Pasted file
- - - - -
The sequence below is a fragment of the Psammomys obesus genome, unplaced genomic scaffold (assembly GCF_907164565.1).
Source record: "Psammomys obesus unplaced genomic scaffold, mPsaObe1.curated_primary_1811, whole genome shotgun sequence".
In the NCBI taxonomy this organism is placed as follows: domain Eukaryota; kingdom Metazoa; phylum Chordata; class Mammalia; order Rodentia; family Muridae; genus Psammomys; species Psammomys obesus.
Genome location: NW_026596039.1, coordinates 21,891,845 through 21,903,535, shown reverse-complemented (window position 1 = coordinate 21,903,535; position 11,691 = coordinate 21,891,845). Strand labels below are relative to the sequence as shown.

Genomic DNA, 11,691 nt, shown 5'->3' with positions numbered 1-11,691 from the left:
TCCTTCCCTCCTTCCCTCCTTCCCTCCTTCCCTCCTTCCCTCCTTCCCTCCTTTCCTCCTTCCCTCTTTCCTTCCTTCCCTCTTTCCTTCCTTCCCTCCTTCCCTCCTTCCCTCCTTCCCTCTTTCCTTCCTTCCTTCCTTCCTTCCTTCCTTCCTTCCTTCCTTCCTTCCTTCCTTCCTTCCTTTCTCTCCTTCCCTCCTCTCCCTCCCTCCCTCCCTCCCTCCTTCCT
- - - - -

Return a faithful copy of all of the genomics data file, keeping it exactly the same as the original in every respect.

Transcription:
The sequence below is a fragment of the Psammomys obesus genome, unplaced genomic scaffold (assembly GCF_907164565.1).
Source record: "Psammomys obesus unplaced genomic scaffold, mPsaObe1.curated_primary_1811, whole genome shotgun sequence".
In the NCBI taxonomy this organism is placed as follows: domain Eukaryota; kingdom Metazoa; phylum Chordata; class Mammalia; order Rodentia; family Muridae; genus Psammomys; species Psammomys obesus.
Genome location: NW_026596039.1, coordinates 21,891,845 through 21,903,535, shown reverse-complemented (window position 1 = coordinate 21,903,535; position 11,691 = coordinate 21,891,845). Strand labels below are relative to the sequence as shown.

Genomic DNA, 11,691 nt, shown 5'->3' with positions numbered 1-11,691 from the left:
TCCTTCCCTCCTTCCCTCCTTCCCTCCTTCCCTCCTTCCCTCCTTCCCTCCTTTCCTCCTTCCCTCTTTCCTTCCTTCCCTCTTTCCTTCCTTCCCTCCTTCCCTCCTTCCCTCCTTCCCTCTTTCCTTCCTTCCTTCCTTCCTTCCTTCCTTCCTTCCTTCCTTCCTTCCTTCCTTCCTTCCTTTCTCTCCTTCCCTCCTCTCCCTCCCTCCCTCCCTCCCTCCTTCCT